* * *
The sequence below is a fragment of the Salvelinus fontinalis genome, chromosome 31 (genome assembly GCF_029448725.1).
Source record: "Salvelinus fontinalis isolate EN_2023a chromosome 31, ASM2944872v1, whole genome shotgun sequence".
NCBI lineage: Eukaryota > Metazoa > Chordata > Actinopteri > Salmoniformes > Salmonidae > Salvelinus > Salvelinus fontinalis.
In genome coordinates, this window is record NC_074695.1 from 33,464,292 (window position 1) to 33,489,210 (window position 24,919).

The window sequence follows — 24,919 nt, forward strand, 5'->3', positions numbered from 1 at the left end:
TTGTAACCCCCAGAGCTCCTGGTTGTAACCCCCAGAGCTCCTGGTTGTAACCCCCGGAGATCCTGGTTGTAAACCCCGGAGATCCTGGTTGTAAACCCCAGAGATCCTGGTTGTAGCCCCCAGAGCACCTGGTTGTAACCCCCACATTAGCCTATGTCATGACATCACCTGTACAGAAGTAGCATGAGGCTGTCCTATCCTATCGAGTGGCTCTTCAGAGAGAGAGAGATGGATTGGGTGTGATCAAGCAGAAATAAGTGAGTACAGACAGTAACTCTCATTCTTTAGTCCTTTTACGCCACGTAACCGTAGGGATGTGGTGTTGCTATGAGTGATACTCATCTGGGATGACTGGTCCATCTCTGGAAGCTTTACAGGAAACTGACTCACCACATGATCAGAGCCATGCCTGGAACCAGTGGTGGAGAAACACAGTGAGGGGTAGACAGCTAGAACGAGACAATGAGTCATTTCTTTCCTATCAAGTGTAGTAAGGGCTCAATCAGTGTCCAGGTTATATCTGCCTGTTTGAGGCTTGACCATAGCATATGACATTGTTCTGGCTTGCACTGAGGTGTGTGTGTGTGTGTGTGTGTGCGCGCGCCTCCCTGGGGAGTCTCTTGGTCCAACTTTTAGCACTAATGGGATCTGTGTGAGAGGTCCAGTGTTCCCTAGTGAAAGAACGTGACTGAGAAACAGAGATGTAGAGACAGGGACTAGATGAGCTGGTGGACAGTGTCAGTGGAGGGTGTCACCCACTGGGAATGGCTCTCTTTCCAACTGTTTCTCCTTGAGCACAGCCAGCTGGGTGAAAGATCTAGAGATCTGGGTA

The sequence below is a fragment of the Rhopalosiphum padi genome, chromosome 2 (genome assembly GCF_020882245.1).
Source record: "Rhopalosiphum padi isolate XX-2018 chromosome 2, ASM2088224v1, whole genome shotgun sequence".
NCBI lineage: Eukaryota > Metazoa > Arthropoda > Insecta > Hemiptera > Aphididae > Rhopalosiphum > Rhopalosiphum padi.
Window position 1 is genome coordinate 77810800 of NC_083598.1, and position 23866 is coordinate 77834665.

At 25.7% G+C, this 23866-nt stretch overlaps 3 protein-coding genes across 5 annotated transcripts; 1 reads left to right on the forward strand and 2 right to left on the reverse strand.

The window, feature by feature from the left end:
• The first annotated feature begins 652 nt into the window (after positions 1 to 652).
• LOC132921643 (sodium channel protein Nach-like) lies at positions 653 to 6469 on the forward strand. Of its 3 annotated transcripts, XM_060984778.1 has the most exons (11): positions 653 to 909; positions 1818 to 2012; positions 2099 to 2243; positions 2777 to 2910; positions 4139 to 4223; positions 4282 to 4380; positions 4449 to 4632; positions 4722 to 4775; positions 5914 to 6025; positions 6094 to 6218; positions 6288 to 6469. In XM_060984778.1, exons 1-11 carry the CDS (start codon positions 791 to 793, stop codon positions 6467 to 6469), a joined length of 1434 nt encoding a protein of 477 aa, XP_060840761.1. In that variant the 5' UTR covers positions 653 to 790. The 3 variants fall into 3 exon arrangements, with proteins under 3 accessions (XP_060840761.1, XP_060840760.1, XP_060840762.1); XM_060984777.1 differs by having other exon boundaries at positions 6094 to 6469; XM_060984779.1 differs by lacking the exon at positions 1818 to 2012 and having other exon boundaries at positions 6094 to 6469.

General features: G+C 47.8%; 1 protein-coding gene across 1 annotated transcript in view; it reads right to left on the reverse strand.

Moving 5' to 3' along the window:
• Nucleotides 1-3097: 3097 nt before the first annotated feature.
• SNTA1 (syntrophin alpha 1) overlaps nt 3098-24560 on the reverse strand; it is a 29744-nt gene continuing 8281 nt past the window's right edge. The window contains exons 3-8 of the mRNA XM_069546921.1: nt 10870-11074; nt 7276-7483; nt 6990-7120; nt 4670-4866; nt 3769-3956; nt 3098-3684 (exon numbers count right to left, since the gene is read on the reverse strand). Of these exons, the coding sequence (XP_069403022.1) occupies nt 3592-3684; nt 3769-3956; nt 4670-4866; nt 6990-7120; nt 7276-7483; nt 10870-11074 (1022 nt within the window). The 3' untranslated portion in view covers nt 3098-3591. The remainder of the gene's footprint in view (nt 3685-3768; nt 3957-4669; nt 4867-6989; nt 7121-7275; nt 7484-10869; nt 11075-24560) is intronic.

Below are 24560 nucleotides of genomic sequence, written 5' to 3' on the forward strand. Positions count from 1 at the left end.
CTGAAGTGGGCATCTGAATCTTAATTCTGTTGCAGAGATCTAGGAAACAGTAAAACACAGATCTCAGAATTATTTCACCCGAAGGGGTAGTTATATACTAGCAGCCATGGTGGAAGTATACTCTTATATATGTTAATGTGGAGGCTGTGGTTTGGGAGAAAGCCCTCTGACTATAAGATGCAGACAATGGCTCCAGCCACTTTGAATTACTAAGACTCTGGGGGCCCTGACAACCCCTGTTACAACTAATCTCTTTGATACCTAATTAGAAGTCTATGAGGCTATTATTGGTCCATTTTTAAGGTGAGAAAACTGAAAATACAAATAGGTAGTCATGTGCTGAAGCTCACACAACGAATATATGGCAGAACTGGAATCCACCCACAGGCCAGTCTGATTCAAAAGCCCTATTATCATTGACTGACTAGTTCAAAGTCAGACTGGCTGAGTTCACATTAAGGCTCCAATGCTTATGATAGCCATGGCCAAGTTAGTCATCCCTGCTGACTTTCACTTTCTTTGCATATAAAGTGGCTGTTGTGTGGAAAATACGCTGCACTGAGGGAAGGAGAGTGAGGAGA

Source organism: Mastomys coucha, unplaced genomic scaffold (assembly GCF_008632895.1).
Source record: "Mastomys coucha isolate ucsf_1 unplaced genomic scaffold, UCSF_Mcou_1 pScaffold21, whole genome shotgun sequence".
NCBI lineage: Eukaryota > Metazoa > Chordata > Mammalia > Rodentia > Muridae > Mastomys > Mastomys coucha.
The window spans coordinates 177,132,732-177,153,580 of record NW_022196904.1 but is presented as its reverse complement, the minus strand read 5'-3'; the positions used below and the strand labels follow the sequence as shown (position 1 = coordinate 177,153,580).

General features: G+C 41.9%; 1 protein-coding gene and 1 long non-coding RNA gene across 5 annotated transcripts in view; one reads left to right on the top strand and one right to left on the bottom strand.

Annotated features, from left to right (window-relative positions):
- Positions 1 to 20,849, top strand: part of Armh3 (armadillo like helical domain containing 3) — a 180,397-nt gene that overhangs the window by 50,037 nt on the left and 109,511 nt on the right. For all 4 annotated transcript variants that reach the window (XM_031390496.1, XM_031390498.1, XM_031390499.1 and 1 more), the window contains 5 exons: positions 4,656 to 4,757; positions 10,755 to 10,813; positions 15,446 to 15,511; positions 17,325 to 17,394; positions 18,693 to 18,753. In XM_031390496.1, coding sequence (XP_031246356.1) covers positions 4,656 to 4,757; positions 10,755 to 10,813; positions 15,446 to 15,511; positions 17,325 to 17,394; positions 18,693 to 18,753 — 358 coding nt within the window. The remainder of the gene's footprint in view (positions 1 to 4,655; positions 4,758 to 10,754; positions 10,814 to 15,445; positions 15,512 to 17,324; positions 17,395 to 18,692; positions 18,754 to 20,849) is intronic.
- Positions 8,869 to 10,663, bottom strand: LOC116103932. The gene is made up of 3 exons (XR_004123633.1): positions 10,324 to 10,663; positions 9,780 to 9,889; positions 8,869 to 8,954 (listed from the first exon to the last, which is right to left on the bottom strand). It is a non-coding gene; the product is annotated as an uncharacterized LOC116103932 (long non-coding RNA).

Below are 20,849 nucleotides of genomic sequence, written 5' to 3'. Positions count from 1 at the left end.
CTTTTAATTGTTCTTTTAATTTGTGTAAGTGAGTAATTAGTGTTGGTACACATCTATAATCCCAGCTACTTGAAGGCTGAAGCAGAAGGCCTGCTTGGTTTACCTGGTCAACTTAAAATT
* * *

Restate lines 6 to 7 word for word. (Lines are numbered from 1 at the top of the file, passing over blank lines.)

TTGTAACCCCCAGAGCTCCTGGTTGTAACCCCCAGAGCTCCTGGTTGTAACCCCCGGAGATCCTGGTTGTAAACCCCGGAGATCCTGGTTGTAAACCCCAGAGATCCTGGTTGTAGCCCCCAGAGCACCTGGTTGTAACCCCCACATTAGCCTATGTCATGACATCACCTGTACAGAAGTAGCATGAGGCTGTCCTATCCTATCGAGTGGCTCTTCAGAGAGAGAGAGATGGATTGGGTGTGATCAAGCAGAAATAAGTGAGTACAGACAGTAACTCTCATTCTTTAGTCCTTTTACGCCACGTAACCGTAGGGATGTGGTGTTGCTATGAGTGATACTCATCTGGGATGACTGGTCCATCTCTGGAAGCTTTACAGGAAACTGACTCACCACATGATCAGAGCCATGCCTGGAACCAGTGGTGGAGAAACACAGTGAGGGGTAGACAGCTAGAACGAGACAATGAGTCATTTCTTTCCTATCAAGTGTAGTAAGGGCTCAATCAGTGTCCAGGTTATATCTGCCTGTTTGAGGCTTGACCATAGCATATGACATTGTTCTGGCTTGCACTGAGGTGTGTGTGTGTGTGTGTGTGTGCGCGCGCCTCCCTGGGGAGTCTCTTGGTCCAACTTTTAGCACTAATGGGATCTGTGTGAGAGGTCCAGTGTTCCCTAGTGAAAGAACGTGACTGAGAAACAGAGATGTAGAGACAGGGACTAGATGAGCTGGTGGACAGTGTCAGTGGAGGGTGTCACCCACTGGGAATGGCTCTCTTTCCAACTGTTTCTCCTTGAGCACAGCCAGCTGGGTGAAAGATCTAGAGATCTGGGTA

The sequence below is a fragment of the Rhopalosiphum padi genome, chromosome 2 (genome assembly GCF_020882245.1).